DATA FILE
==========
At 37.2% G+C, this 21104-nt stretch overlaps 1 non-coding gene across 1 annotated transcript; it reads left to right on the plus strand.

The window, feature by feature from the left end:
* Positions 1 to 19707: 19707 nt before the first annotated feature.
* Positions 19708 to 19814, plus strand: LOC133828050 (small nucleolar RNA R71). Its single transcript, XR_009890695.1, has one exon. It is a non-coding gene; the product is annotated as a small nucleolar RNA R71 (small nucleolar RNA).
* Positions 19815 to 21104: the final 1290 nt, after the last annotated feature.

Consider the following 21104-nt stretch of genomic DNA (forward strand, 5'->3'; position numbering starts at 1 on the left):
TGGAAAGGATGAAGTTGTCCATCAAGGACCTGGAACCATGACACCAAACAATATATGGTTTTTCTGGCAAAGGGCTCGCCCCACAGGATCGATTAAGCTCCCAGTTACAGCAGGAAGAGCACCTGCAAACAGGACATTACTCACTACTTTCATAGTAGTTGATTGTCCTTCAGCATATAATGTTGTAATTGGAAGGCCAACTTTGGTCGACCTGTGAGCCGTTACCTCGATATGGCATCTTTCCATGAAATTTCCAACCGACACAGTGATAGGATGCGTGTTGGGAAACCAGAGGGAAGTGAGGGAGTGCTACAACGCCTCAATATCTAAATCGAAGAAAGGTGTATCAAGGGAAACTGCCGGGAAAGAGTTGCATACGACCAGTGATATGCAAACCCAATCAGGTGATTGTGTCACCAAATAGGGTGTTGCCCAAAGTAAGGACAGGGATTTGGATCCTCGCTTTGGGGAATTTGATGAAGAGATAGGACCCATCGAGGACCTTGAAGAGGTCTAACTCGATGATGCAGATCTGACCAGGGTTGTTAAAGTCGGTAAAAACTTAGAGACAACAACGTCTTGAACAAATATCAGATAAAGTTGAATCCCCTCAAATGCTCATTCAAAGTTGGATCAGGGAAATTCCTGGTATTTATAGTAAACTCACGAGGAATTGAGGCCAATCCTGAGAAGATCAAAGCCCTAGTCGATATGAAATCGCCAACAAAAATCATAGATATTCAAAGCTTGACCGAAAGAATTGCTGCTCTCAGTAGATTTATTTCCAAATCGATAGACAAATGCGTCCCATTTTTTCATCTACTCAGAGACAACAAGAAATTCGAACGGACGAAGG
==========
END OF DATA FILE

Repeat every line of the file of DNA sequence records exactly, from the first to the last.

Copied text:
At 37.2% G+C, this 21104-nt stretch overlaps 1 non-coding gene across 1 annotated transcript; it reads left to right on the plus strand.

The window, feature by feature from the left end:
* Positions 1 to 19707: 19707 nt before the first annotated feature.
* Positions 19708 to 19814, plus strand: LOC133828050 (small nucleolar RNA R71). Its single transcript, XR_009890695.1, has one exon. It is a non-coding gene; the product is annotated as a small nucleolar RNA R71 (small nucleolar RNA).
* Positions 19815 to 21104: the final 1290 nt, after the last annotated feature.

Consider the following 21104-nt stretch of genomic DNA (forward strand, 5'->3'; position numbering starts at 1 on the left):
TGGAAAGGATGAAGTTGTCCATCAAGGACCTGGAACCATGACACCAAACAATATATGGTTTTTCTGGCAAAGGGCTCGCCCCACAGGATCGATTAAGCTCCCAGTTACAGCAGGAAGAGCACCTGCAAACAGGACATTACTCACTACTTTCATAGTAGTTGATTGTCCTTCAGCATATAATGTTGTAATTGGAAGGCCAACTTTGGTCGACCTGTGAGCCGTTACCTCGATATGGCATCTTTCCATGAAATTTCCAACCGACACAGTGATAGGATGCGTGTTGGGAAACCAGAGGGAAGTGAGGGAGTGCTACAACGCCTCAATATCTAAATCGAAGAAAGGTGTATCAAGGGAAACTGCCGGGAAAGAGTTGCATACGACCAGTGATATGCAAACCCAATCAGGTGATTGTGTCACCAAATAGGGTGTTGCCCAAAGTAAGGACAGGGATTTGGATCCTCGCTTTGGGGAATTTGATGAAGAGATAGGACCCATCGAGGACCTTGAAGAGGTCTAACTCGATGATGCAGATCTGACCAGGGTTGTTAAAGTCGGTAAAAACTTAGAGACAACAACGTCTTGAACAAATATCAGATAAAGTTGAATCCCCTCAAATGCTCATTCAAAGTTGGATCAGGGAAATTCCTGGTATTTATAGTAAACTCACGAGGAATTGAGGCCAATCCTGAGAAGATCAAAGCCCTAGTCGATATGAAATCGCCAACAAAAATCATAGATATTCAAAGCTTGACCGAAAGAATTGCTGCTCTCAGTAGATTTATTTCCAAATCGATAGACAAATGCGTCCCATTTTTTCATCTACTCAGAGACAACAAGAAATTCGAACGGACGAAGG